The Secret Book of Paradys (114 page)

BOOK: The Secret Book of Paradys
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“I saw her once,” said Leocadia firmly. “She must have died, because she was a ghost.”

And Leocadia thought,
How wise and elegant I’ve become, with ninety years
. And again, click.

“But here she is too,” said the young photographer, “and here, dancing with a young child – it’s charming.”

“God knows who she is,” said Leocadia. She thought,
But I know her really. She’s the young virgin at the Sabbat, before the cocks crow. Through her the power comes, to remake things

She thought,
And through me. Something I did. I made a world. I gave it life. And the sun and the moon

Leocadia dreamed that one day she would be painting among her solid statues of ice and flowers that did not die, and a touch would come on her shoulder, or something harmless would be thrown at her neck. And she would turn to find the path into
, which she had earned, and which was, presumably, only the afterlife.

When the photographer went away, bubbling with fizzy youth, to write a whole book about her, Leocadia went up to her studio, unhaunted by the deaths of Nanice and Asra.

She stood among the canvases and considered. Possibly death did not matter. Possibly stupidity and cruelty, banality and rheumatism (which even the best drugs could not quite dispel) did not count.

What counted, then?

Why, what we want. What we truly desire.

“Write,” said Leocadia, “in the great fat tome of time. Real desire, of any sort, is what counts.”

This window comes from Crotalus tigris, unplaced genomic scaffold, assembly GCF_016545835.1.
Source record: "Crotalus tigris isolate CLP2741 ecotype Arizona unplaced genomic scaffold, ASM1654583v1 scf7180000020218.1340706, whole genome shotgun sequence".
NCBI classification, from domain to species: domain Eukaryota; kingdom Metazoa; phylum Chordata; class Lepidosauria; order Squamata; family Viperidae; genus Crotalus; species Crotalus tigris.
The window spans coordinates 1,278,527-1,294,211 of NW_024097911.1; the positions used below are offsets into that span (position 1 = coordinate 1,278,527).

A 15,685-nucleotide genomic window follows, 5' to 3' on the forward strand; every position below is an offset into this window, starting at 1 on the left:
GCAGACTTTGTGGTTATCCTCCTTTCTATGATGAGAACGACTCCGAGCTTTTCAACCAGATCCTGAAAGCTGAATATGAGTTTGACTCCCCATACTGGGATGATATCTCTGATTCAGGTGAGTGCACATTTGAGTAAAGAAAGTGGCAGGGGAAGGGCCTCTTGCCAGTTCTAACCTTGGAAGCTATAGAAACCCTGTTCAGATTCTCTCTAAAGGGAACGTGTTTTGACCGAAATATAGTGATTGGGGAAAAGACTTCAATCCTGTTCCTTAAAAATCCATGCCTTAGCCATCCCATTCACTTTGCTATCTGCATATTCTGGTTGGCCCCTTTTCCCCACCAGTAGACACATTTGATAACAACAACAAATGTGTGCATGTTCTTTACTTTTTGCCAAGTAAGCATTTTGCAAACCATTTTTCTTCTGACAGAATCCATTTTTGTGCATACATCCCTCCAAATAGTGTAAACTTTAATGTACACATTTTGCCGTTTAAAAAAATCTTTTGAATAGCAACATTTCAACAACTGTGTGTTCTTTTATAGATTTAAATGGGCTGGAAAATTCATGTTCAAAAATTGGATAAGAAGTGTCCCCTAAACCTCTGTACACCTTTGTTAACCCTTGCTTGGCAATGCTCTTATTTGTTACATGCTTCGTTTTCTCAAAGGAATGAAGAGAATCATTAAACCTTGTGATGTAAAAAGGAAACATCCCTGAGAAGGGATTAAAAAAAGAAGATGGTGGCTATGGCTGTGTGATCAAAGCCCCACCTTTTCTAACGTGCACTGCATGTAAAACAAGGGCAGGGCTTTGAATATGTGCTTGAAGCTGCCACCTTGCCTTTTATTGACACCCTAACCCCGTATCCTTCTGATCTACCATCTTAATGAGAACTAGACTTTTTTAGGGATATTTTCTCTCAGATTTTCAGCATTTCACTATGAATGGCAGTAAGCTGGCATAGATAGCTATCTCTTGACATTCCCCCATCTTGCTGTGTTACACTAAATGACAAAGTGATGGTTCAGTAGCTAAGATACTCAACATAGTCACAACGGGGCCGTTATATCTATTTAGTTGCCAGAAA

And when she was one hundred and five and a half, Leocadia was painting the Penguin Land in her studio, slowly, because her hand was stiff. When in the ice sculpture before her, beyond the picture, she caught an image.

It was of a girl – two girls, but one not long ago a child. And both had marmalade hair.

She heard their laughter like distant bells.

Leocadia imagined that behind her the wall had opened, and there lay heaven, with snow and flowers, a sea of golden wine, a penguin king and a queen in a crown of ice.

If she means it, the minx, she’ll throw a snowball at me. Then I’ll look round and it will be there, and I can go in

And Leocadia would be young. And though it might not be forever, it would be, at least, for one long, shining day.

And then the snowball, which was warm as toast, struck her shoulder.


“Fatalistic explorations of a city so sinister it makes H.P. Lovecraft look suburban … a high-quality mixing of eroticism, horror, and aestheticism…. Superb.”

Chicago Sun-Times

“Tanith Lee is an elegant, ironic stylist… one of our very best authors. The prose is powerful, as well as stylish, and the characterizations are acute.


“Gorgeous, intoxicating, appalling … Paradys brings to mind M. John Harrison’s
and Lawrence Durrell’s A

Washington Post Book World

“Top-notch demonology and atmosphere … it is Lee’s talent for realizing an exquisite and appalling mingling of lust and horror, sexual pleasure and loathing, yearning and revulsion, that drives the book and its readers form cover to cover… Enthralling.”

(Starred Review)

BOOK: The Secret Book of Paradys
5.78Mb size Format: txt, pdf, ePub

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